(Reuters) - West Virginia officials said Thursday they have lifted a ban on drinking tap water for two-thirds of the customers affected by a chemical spill, but warned pregnant women to avoid it until the chemical is completely flushed from the pipes.
One week after the spill into the Elk River prompted authorities to order some 300,000 people not to drink or wash with their tap water, officials have cleared more than 200,000 of them to start drinking the water again after tests showed levels below the 1 part per million level safety standard set by the federal Centers for Disease Control and Prevention.
But pregnant women should continue to steer clear of the water in an “abundance of caution” until the chemical is completely undetectable, West Virginia American Water said.
The company said the CDC had advised there is still a “limited availability of data” on whether pregnant woman are more susceptible and advised that state water officials “consider an alternative drinking water source for pregnant women until the chemical is at non-detectable levels in the water distribution system.”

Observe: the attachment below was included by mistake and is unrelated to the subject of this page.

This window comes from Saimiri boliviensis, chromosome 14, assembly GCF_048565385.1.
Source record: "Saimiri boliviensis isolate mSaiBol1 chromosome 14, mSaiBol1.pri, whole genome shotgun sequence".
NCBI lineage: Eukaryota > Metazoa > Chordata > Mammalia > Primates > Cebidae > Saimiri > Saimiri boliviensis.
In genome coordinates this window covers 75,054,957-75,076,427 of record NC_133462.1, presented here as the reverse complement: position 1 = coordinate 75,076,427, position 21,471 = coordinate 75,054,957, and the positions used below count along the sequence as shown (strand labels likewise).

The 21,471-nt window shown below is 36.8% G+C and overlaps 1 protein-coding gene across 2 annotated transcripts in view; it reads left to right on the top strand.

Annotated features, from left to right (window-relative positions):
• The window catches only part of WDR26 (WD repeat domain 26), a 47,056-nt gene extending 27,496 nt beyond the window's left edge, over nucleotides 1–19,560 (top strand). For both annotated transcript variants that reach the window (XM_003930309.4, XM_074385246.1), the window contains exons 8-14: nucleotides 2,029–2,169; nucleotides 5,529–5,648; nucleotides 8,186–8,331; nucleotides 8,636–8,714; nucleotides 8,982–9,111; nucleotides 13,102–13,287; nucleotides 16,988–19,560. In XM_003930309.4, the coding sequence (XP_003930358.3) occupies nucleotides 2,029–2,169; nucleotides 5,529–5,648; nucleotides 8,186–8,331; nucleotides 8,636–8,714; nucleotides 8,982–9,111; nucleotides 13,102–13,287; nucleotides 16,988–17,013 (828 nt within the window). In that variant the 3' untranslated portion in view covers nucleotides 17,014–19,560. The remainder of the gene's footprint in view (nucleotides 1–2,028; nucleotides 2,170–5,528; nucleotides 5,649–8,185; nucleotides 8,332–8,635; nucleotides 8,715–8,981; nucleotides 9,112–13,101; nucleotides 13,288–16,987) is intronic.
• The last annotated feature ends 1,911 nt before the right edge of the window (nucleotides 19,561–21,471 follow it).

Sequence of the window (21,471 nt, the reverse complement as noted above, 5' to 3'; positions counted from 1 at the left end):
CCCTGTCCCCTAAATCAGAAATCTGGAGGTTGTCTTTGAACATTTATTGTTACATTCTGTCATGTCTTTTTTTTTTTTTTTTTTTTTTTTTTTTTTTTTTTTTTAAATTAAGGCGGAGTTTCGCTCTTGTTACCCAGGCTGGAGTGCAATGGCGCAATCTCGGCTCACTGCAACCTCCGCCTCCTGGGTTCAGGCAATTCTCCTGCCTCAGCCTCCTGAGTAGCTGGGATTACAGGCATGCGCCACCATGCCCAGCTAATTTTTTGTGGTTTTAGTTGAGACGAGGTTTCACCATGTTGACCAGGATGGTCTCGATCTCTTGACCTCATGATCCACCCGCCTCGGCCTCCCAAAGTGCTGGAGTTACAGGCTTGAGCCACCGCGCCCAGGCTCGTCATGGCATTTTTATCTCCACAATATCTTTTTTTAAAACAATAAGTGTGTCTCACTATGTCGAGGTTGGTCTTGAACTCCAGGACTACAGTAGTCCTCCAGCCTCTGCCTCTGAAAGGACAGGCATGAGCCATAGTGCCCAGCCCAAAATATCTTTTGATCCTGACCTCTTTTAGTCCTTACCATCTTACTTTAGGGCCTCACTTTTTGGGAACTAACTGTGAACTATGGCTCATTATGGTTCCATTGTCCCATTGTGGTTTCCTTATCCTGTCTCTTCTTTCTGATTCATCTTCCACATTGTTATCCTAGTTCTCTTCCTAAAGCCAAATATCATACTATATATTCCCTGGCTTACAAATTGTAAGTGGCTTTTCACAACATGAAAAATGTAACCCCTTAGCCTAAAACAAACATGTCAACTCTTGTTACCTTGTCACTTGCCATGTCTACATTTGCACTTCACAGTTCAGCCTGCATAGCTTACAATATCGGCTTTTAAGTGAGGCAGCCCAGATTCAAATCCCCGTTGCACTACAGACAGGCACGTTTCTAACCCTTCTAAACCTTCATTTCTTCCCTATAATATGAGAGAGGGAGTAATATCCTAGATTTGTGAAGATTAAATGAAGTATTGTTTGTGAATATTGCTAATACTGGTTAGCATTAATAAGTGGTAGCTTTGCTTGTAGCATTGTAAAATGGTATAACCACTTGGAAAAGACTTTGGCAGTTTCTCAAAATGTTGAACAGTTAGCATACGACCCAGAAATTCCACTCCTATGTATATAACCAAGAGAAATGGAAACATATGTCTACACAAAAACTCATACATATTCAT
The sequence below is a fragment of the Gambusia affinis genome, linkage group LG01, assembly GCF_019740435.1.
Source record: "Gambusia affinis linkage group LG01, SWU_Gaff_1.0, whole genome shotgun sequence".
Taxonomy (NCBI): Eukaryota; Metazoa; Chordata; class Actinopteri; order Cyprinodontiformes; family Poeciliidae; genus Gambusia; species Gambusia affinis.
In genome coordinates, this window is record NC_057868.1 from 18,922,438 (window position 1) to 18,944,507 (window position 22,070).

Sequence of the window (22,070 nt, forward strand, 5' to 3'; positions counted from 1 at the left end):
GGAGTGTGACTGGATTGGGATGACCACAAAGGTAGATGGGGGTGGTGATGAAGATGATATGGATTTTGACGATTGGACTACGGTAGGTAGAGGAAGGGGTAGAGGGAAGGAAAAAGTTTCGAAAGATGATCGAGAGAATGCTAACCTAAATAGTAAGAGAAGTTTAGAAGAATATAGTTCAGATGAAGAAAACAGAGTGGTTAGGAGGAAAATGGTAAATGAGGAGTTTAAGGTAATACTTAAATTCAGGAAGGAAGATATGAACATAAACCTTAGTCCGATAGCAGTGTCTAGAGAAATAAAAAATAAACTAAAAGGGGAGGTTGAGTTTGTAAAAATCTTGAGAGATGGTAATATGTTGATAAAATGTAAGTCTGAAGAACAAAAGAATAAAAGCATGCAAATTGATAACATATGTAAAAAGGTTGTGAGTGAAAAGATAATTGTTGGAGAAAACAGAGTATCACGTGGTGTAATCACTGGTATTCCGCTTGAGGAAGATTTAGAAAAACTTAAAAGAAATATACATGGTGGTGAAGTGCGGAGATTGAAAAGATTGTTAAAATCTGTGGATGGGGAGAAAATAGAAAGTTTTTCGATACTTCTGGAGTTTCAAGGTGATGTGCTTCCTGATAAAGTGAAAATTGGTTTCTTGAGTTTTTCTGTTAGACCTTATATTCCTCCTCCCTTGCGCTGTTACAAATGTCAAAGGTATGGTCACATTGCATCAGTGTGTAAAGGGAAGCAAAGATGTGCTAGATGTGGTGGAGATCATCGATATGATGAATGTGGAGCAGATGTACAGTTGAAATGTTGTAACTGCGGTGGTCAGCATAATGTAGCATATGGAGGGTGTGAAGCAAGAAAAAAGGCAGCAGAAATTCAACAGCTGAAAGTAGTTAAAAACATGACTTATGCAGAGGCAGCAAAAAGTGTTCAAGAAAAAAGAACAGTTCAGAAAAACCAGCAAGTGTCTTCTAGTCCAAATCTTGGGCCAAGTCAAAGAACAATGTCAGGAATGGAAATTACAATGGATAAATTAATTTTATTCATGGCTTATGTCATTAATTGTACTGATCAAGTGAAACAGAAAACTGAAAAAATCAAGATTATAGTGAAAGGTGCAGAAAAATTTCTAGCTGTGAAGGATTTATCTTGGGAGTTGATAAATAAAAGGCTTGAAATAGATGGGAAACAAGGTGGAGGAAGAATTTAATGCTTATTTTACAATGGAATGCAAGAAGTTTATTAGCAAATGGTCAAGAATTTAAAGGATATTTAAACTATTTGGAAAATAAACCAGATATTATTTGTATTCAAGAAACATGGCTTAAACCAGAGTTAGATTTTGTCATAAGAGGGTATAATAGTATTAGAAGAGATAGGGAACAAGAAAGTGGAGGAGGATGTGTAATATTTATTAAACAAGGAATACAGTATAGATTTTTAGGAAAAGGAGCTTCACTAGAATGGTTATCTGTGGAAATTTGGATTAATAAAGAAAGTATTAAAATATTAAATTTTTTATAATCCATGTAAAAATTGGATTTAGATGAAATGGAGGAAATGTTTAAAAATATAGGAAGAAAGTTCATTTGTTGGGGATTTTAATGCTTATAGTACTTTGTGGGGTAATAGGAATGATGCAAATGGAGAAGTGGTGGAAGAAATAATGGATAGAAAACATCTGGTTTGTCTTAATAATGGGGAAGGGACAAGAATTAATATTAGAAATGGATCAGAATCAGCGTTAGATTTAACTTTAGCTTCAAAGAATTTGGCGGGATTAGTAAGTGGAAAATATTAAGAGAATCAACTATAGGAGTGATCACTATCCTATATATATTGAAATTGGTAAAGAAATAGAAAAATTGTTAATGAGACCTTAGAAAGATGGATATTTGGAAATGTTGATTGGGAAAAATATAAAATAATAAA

The state attorney general, the U.S. Chemical Safety Board and the U.S. Attorney for the Southern District of West Virginia are investigating the January 9 leak of about 7,500 gallons (28,000 liters) of 4-methylcyclohexane methanol, or crude MCHM, into the river.
Officials ordered water use halted for everything but flushing toilets after the leak from a storage tank owned by Freedom Industries, a maker of specialty chemicals.
The Freedom Industries site has not been inspected since 1991 and is about a mile upstream from a West Virginia American Water plant, the biggest in the state. Crude MCHM is used in washing coal and Freedom Industries has apologized for the incident.
Downstream from the spill, the Northern Kentucky Water District and the Greater Cincinnati Water Works have shut their intakes on the Ohio River as a precaution.
Water tainted by crude MCHM smells faintly of licorice. Contact with the water can cause nausea, vomiting, dizziness, diarrhea, rashes and reddened skin.
West Virginia American Water is a unit of American Water Works Co Inc.
Reporting by Karen Brooks; Editing by Scott Malone and Sofina Mirza-Reid